If you graduated from high school in the nineties, as I did, then you remember the flannel shirts and the enormous pants and the intentionally-dressing-like-a-smelly-homeless-person that was so aptly referred to as "grunge". I also remember the day I said to my mother "I think I'm done dressing like an old man". She may have cried a little. But it's harder than you think to climb back out of that putrescent hole, I'll have you know.
Thanks a lot Kurt.
To be totally honest, despite my many improvements in the dressing department, I still have that red polyester boucle buttonless "cardigan". You know, the one with the square pockets on the front that I bought at that thrift store one night almost fifteen years ago? My husband cannot understand my unadulterated obsession with that thing, but I just can't let it go. Who would buy it if I donated it? No one who would love it, I can promise you that. So I keep it and I wear it (but never out of the house. I'm not that cruel).
But otherwise, for the most part, I manage to maintain a certain level of presentable. Not just when we're going out, but yes, especially when we're going out. It took a while for me to get here, though, with periodic forays into "Dressing well is a waste of time! People should love me for who I am, not what I look like! In fact, it's probably a sin or something for me to even care about how other people perceive me! Insert other self-righteous thing about looking like I just got hit by a truck!".
But I keep being shown the light and over time have come to accept the fact that what I do, how I present myself isn't about me.
Ah. Don't you hate it when that's the answer? I know I do.
Because we are neither just body nor just soul but rather an inextricably linked embodied spirit, how we treat and present our bodies can be a reflection of, and reflect onto, the condition of our souls. That in turn lets our families- our children and our husband most importantly, know exactly how we feel about and treat this whole vocation of ours.
What I'm saying is if that if I don't care to at least put on some "real" pants on a regular basis but happily play dress-up when it's time to have coffee with friends, what does that say to my children about my priorities and enthusiasm? Happy to spend a few extra minutes to show my friends and the public that I take them seriously, but not so happy to do so for my family. And I say this with such conviction because I used to be that person. And I can't even say which came first, but in the end, both the dressing and the mothering were fairly miserable.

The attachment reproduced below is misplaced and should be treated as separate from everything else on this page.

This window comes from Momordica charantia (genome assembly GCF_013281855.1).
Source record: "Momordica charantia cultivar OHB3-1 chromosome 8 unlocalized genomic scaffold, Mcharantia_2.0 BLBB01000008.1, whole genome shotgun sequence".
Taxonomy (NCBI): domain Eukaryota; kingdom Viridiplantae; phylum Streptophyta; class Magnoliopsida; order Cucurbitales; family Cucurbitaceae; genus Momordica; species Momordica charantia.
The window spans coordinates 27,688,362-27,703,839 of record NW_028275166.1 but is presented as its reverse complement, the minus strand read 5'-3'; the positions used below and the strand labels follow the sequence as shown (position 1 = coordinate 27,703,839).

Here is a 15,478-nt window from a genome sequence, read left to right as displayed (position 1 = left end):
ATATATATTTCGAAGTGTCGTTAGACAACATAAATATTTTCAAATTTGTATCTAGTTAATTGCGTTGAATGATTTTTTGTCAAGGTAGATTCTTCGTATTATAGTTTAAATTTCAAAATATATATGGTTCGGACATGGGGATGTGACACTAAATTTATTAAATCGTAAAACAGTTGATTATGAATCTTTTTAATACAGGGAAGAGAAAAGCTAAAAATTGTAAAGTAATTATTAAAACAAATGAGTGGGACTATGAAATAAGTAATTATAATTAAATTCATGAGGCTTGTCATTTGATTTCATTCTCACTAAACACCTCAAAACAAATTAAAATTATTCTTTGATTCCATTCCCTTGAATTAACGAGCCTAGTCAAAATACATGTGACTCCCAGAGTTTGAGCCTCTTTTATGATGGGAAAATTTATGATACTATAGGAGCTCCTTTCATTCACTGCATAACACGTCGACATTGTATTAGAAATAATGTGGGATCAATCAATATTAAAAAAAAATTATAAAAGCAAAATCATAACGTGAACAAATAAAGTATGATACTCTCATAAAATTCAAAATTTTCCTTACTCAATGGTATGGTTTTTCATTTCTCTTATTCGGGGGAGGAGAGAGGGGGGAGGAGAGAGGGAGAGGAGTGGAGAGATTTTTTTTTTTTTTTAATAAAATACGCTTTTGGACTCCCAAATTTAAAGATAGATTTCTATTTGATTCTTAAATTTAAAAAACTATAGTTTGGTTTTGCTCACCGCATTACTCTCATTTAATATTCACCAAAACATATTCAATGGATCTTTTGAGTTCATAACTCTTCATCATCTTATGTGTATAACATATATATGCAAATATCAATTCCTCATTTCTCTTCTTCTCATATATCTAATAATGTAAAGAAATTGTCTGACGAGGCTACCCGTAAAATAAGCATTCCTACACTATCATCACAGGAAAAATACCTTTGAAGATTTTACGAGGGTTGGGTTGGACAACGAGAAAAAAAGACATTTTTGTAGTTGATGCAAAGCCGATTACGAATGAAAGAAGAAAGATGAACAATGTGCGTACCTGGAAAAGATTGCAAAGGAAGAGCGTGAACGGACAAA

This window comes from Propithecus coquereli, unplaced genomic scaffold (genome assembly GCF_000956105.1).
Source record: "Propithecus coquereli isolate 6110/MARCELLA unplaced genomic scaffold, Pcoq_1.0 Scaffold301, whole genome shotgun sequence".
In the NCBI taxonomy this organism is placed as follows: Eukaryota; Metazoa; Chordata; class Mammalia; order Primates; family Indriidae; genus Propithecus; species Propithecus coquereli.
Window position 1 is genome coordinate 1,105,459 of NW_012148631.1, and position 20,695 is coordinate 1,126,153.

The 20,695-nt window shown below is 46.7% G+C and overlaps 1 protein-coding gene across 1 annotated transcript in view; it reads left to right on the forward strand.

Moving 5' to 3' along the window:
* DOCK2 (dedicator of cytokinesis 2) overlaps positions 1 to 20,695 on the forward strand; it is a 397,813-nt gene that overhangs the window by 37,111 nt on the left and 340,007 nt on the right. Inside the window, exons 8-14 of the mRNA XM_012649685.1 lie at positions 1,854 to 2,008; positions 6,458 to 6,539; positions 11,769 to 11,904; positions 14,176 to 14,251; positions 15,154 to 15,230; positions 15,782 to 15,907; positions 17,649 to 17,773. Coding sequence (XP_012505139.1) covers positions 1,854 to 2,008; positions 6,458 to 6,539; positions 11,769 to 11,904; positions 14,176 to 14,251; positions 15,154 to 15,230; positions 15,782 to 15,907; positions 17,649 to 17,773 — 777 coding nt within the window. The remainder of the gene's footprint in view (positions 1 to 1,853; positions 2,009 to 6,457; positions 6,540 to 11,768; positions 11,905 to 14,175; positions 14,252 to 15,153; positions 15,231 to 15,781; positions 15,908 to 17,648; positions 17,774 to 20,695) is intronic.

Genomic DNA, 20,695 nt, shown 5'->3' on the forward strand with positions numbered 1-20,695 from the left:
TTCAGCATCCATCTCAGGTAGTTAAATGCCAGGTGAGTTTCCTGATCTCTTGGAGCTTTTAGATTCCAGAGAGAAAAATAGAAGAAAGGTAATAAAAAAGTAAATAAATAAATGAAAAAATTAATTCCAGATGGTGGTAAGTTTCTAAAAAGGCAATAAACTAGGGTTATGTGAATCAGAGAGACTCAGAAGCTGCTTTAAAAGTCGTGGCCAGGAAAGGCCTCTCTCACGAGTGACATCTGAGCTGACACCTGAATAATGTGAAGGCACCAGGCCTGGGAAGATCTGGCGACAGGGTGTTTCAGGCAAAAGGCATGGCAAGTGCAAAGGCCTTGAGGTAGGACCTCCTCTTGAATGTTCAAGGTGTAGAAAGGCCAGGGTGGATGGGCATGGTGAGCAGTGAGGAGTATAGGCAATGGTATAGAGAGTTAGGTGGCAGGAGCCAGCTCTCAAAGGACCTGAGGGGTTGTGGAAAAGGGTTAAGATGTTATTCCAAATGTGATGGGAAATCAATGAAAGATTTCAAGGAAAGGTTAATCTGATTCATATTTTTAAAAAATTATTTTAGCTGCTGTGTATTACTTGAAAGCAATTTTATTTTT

But maybe you're one that doesn't play dress-up when you're going out either. Sweats at home. Sweats at the grocery store. Haphazard pony-tail and au natural raccoon eyes seven days a week. In this case, we have an even bigger problem- telling others, not just our families but the public and our very selves, that we find this life to be a miserable sort of thing.
I don't find this life to be a miserable sort of thing. I find it to be frightening and challenging. Invigorating and frustrating. Sometimes very, very difficult, at other times bursting with joy. But always, always a reflection of God's great glory. By being intentional about at least getting dressed, maybe even a little more (sliding a bracelet on takes less time than saying the words "sliding a bracelet on"), I'm acknowledging that I take this role, this season of life, seriously. It puts a little pep in my step (you can't wait for the pep before you start getting dressed. It will never come. Honest.). It lets my husband know, in a small but still meaningful way, that I'm grateful for all he does.
When I leave the house with my pile of children, there's no guarantee that they won't cause a scene or otherwise make us wish we had easy access to a boarding school, but if I present myself in a way that doesn't frighten off other women, they'll be more likely to say "Hey, I could probably handle that" instead of "Oh my goodness, that woman looks like she's two steps from the grave! What was she thinking? No children for me ever, no sirree!".
So for myself, my children, my marriage and my contribution to the cause, I get dressed. I smooth down the frizzies. I put on a little concealer. I say "This job is important, this role matters. And yes, even though it's sometimes hard, you could totally do it, too."